Treatment - Lifestyle Modifications

Reviewed by: HU Medical Review Board | Last reviewed: July 2022 | Last updated: March 2023

Hidradenitis suppurativa (HS) is a disease that affects much more than a person’s body – it impacts a person’s entire life. Modifying important aspects of life is one way you can take back control from the disease.

HS is a painful, chronic inflammatory skin disease. The disease begins when clogged hair follicles cause bumps. Sporadic flares make symptoms worse. The process leads to:1,2

  • Abscesses
  • Pus
  • Odor
  • Inflammation
  • Sinus tracts (tunnels under the skin)
  • Scars
  • Impaired mobility

These are lifestyle modifications that can make a difference with HS symptoms, including:

  • Smoking cessation
  • Weight loss
  • Stress management

Smoking cessation

About 90 percent of people with HS are current or former smokers. Multiple studies have found a link between HS and smoking. Nicotine found in tobacco stimulates plugging of hair follicles, creating new HS lesions (sores).3-5

There is some evidence that smoking may make HS worse and stopping may improve HS. Tobacco smoke contains thousands of chemicals, which have the potential to increase skin inflammation and interfere with healing.1,5-7

Stopping smoking is recommended as a way to decrease HS symptoms, as well as other diseases, such as cancer and heart disease. Smoking cessation programs aimed specifically toward women are important, since nearly 3 times as many women as men have HS.3,8,9

Weight loss

More than 75 percent of people with HS are either overweight or obese. Some research shows that the higher a person’s body mass index (measure of body fat based on height and weight), the more severe their HS symptoms.3,10

Obesity may also promote HS development by increasing:5,8

  • Inflammation
  • Friction between skin and clothing or between 2 body parts
  • Sweat retention, which can irritate the skin and foster growth of microbes

Weight loss benefits people with HS. It may:11

  • Decrease HS prevalence and severity
  • Improve long-term prognosis
  • Reduce HS flares
  • Reduce recurrence after surgery

In 1 study, more than 33 percent of people with HS who had bariatric surgery had a decrease in HS symptoms after the surgery. Of those who lost more than 15 percent of their weight, nearly 50 percent had complete remission of HS, and another 20 percent had improvement.3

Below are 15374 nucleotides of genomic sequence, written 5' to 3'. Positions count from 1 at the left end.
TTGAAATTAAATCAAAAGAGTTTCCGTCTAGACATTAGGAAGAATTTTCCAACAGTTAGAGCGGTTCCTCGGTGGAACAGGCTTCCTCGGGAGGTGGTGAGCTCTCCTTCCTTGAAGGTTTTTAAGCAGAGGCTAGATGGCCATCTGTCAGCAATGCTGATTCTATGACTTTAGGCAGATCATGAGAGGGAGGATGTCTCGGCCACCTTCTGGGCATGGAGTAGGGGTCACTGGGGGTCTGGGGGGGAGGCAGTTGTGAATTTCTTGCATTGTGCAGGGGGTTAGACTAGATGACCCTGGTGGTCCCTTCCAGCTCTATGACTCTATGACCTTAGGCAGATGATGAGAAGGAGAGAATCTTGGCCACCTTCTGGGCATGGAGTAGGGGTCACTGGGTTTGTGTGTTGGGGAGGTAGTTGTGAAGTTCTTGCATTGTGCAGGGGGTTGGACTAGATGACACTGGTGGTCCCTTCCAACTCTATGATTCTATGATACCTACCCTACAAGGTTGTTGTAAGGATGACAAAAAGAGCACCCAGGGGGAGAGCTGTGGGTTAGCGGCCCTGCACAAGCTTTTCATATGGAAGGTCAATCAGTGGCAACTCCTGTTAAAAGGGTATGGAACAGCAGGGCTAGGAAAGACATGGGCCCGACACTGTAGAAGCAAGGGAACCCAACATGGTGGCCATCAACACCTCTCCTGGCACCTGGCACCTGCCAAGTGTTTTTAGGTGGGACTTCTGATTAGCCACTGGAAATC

If you have HS, a weight-loss specialist may work with you to customize a diet and exercise program to make sure your nutritional needs are met.8

Stress management

Quitting smoking and weight loss benefit people with HS. However, coping with the added demands of those activities, while continuing to deal with the pain and strain of HS, may be stressful. Ironically, the disease may worsen from the stress of trying to relieve it. Stress management counseling may help.12

The disease poses challenges to the mental health and personal life of people with HS because of:12

  • Chronic pain
  • Appearance of lesions, abscesses, sinus tracts, and scars
  • Intimate body areas that are affected
  • Discharge of pus
  • Odor
  • Sexual dysfunction
  • Years of inadequate treatment before correct diagnosis
  • Reduced mobility
  • Work disability

High levels of anxiety and depression in people with HS are comparable to those in people with severe diseases as cancer, chronic obstructive pulmonary disease (COPD), stroke, and heart attack.13

It is important that dermatologists treating HS work with different healthcare specialists to also treat the mental and emotional aspects of HS. Efforts to treat those conditions should improve overall health outcomes.14

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